Three Pax Christi Florida Council members made a trip to visit Pax Christi Haiti in November. They spent 5 days in Cite Soleil to see firsthand how the Sakala Peace Program is making a difference in the lives of the children and families living in one of the poorest communities in the world. They returned filled with hope and inspiration from working with these bright, promising youth and resilient, innovative adults.
Read their full report here: http://paxchristiflorida.org/take-action/report-of-our-trip-to-pax-christi-port-au-prince/
By Kim Redigan
Pax Christi Michigan
This past August, fellow Pax Christi member Therese Terns and I (St. Leo’s Bishop Gumbleton PC) were invited by Haitian peacemakers from Pax Christi Ayiti to help out at peace camp in Cite Soleil, the shantytown that sits in the shadow of Port-au-Prince and the Toussaint L’ouverture Airport.
What to say about Haiti? A place of such contrasts. A place of both heartbreak and hope.
The Haiti of abject poverty and disease. The Haiti that has suffered centuries of political and economic oppression. The Haiti that has had to deal with unrelenting natural disasters from floods, mudslides, and famines to the monster earthquake of 2010. The Haiti that is often referred to as “hopeless,” “helpless,” “forgotten and abandoned,” or simply as “Haiti-the-poorest-country-in-the-Western-Hemisphere,” a cliché that, for Haitians, has worn thin.
Why is it this way? Perhaps the answer is found in Ephesians which speaks of “powers and principalities.” Conditions in Cite Soleil, in Haiti, in Detroit do not need to be the way they are. The grinding poverty is not a result of laziness, voudou, determinism, or simple bad luck. Things are the way they are because of structural violence and injustice borne of human greed.
Although it would take hours to unpack Haiti’s incredible history, I will summarize by saying that since its inception as the first black-led republic in the world, Haiti has been made to pay a price for its presumption and audacity. In other words, this is what you get if you’re black and you dare to free your people. The injustices heaped upon this country are legion, a sick litany of social sin that would break the back of a lesser nation: beginning with Columbus’s slaughter of the indigenous Taino people who inhabited the island to $20 billion in reparations paid to France to a 19-year U.S. military occupation to our nation’s support of coups and dictators. Mix in the World Bank and odious debt, sweatshops, the dumping of subsidized rice in Haiti’s rural areas, the use of the country as a sexual playground and one begins to get a sense of why things are the way they are in Haiti. These are the fruits of powers and principalities run amok. Of what Walter Wink called a domination system based on an “entire network of powers integrated around idolatrous values.”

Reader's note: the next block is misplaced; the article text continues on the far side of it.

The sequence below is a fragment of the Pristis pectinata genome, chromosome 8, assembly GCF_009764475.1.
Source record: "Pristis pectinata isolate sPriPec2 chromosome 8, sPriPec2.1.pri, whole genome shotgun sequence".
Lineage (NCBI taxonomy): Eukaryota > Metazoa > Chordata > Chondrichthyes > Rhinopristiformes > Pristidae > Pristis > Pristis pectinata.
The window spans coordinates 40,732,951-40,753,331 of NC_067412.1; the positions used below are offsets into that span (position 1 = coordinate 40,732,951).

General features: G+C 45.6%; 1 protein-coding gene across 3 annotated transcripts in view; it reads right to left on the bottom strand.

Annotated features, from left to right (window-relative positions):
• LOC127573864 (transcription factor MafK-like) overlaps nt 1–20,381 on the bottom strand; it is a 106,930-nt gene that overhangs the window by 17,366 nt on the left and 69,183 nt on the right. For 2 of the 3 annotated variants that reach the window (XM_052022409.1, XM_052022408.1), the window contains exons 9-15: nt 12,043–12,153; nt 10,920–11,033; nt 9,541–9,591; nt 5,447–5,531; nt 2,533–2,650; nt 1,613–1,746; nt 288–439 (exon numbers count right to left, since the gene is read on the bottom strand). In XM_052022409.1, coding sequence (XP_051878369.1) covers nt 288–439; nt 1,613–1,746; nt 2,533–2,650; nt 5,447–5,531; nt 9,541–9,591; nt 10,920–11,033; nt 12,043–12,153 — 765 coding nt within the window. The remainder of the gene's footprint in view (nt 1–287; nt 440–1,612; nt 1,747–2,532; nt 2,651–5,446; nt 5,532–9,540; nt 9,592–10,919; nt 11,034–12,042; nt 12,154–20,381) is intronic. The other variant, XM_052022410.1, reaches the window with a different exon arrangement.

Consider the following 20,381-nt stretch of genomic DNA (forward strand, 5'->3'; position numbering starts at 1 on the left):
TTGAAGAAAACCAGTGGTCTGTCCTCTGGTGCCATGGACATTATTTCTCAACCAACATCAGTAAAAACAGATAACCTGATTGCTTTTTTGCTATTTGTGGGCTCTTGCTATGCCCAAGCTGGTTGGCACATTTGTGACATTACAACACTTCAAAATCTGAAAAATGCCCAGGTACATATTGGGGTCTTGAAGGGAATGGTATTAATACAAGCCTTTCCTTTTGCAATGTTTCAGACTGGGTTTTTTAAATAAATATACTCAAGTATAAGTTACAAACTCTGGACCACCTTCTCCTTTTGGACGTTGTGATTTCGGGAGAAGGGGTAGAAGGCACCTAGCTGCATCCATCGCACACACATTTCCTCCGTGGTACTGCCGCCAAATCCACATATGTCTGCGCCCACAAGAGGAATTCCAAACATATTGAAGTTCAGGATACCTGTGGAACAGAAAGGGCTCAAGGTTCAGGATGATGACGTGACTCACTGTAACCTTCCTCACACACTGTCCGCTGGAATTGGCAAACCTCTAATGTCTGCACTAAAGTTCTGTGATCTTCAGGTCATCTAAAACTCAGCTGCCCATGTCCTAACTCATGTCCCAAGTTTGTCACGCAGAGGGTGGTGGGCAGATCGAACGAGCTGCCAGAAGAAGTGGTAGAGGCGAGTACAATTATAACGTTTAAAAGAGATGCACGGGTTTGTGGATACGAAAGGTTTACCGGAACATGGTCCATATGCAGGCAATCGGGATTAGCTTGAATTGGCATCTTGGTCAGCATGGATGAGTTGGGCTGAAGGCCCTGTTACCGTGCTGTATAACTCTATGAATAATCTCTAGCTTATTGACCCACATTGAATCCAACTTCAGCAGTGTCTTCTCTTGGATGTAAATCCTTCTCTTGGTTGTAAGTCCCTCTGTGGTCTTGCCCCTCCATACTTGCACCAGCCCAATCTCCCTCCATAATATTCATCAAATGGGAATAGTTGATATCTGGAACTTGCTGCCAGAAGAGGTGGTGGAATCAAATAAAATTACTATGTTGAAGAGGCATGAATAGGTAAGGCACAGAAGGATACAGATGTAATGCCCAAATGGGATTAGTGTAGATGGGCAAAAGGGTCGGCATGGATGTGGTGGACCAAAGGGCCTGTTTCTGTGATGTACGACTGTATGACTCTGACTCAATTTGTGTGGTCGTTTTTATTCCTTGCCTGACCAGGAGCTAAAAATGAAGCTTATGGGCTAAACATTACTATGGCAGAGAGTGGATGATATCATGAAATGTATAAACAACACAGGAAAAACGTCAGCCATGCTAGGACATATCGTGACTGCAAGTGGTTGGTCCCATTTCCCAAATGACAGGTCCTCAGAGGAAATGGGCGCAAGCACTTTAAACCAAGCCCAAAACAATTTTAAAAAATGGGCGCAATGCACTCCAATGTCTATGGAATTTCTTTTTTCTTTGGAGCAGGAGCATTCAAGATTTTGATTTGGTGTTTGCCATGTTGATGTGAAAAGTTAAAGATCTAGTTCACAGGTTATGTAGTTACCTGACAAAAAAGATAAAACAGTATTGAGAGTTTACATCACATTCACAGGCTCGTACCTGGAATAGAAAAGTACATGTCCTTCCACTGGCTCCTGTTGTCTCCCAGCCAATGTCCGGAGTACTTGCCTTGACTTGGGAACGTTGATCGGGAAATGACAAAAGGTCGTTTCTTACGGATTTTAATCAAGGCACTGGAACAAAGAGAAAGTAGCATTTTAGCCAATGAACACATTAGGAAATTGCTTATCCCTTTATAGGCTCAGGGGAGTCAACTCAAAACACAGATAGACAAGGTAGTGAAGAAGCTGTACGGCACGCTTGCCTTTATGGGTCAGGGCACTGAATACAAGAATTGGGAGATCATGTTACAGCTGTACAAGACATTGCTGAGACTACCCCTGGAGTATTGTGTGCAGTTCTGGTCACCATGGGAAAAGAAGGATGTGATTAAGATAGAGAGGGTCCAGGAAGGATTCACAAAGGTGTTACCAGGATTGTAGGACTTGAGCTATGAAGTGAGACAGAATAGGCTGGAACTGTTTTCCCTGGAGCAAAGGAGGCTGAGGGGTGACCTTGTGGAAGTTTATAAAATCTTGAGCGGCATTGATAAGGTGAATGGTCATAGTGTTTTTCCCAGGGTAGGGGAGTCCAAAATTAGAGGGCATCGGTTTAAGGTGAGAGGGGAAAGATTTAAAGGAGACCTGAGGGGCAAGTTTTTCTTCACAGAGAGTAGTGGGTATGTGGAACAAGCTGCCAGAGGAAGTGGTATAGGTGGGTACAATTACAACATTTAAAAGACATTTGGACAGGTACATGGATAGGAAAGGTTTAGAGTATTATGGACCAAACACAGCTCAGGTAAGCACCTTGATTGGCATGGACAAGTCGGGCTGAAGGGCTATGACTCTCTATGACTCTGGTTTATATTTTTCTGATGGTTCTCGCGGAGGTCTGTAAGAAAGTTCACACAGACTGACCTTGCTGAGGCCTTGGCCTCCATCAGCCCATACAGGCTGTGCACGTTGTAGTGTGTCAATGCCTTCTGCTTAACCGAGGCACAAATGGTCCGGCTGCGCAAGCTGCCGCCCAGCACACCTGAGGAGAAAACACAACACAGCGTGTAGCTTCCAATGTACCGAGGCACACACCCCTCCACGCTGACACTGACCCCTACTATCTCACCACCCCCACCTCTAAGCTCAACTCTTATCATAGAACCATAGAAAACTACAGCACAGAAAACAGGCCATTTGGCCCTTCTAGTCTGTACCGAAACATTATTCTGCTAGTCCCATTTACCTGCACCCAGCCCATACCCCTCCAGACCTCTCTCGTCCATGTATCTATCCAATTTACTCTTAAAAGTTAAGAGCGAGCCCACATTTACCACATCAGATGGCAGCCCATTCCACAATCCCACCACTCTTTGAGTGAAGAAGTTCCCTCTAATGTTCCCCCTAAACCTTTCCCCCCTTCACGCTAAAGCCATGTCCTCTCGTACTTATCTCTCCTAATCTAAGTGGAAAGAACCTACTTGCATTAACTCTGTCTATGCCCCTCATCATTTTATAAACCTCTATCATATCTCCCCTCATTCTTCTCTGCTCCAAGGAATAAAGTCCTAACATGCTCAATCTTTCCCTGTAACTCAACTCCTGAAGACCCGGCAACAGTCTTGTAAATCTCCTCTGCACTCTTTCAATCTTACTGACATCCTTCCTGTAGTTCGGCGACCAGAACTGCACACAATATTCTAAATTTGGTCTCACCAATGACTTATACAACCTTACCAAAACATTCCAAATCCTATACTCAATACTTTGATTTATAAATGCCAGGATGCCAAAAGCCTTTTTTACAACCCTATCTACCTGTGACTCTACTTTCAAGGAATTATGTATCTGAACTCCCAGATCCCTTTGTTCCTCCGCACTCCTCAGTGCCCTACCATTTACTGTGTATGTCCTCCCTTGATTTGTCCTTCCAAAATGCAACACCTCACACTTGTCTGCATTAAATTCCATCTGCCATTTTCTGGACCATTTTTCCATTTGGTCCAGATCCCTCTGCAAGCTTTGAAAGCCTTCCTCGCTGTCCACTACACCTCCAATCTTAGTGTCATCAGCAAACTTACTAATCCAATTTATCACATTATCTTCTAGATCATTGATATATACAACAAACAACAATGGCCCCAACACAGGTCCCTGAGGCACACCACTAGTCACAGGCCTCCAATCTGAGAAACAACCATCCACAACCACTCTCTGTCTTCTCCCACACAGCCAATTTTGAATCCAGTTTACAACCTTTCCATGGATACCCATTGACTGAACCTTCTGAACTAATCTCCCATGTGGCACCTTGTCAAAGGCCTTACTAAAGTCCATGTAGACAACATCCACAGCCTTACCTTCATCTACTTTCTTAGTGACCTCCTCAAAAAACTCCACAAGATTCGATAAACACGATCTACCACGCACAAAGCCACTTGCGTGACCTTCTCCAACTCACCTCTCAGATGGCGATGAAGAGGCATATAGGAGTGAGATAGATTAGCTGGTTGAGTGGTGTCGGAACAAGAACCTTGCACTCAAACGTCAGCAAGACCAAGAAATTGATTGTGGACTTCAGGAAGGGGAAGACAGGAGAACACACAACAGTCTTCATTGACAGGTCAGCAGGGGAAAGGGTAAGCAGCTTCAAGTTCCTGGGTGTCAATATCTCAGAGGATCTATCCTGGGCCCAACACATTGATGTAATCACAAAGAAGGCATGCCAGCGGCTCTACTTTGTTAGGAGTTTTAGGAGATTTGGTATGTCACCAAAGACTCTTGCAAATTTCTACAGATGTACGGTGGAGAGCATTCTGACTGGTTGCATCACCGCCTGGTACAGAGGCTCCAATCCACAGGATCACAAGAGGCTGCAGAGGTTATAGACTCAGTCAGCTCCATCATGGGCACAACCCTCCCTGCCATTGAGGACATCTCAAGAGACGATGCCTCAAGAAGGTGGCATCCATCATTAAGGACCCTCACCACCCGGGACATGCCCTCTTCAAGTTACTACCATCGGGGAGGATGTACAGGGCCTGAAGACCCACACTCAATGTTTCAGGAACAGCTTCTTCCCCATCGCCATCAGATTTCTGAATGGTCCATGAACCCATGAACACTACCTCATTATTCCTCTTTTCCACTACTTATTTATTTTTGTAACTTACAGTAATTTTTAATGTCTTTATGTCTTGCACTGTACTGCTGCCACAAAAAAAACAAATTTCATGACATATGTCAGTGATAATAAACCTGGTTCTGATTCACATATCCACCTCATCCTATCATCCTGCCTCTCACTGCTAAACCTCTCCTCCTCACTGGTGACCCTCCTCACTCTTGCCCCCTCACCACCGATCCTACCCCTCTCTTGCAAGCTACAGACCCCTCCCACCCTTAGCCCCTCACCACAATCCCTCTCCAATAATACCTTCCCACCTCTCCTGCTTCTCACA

And yet there is another side to Haiti that is too often overlooked. A Haiti that greets the dawn with a pulsating swell of songpraise. A Haiti that is proud and prayerful and has much to teach us about faith, courage, and peacemaking.
And this is what our visit to Haiti was all about. We were invited by our partners at Pax Christi Ayiti to participate in summer peace camp in Cite Soleil. To learn from their skilled peace educators and urban gardeners. To learn from the SAKALA sports program that offers peace education through soccer.
SAKALA peace soccer jerseys worn by the Haitian youth (and by students at U of D Jesuit in solidarity), bear the names of peacemakers whose stories the Haitian youth are sharing with others. Some of the soccer stars from Cite Soleil include: Franz Jagerstatter, Dorothy Day, Jean Juste, Mahatma Gandhi, Ghasson Andoni, and Bishop Gumbleton.
In addition to cheering on Rosa Parks as she dominated the soccer field and playing volleyball with Cesar Chavez and Martin Luther King, Jr., we sang songs (a variation of “Peace, Salaam, Shalom” that we rewrote as “Peace, La Paz, Lape”) and taught the kids the rap written by Detroit grassroots artist, Invincible, “If you wanna see the change, you gotta be the change.” We made peace flags and watched a local dance troupe perform, and promised to learn at least a little Kreyol by next summer. We learned a great deal from master peace teacher, Daniel Tillias from Pax Christi Ayiti whose pedagogical skills and vision undergird the great work for peace being done in Cite Soleil.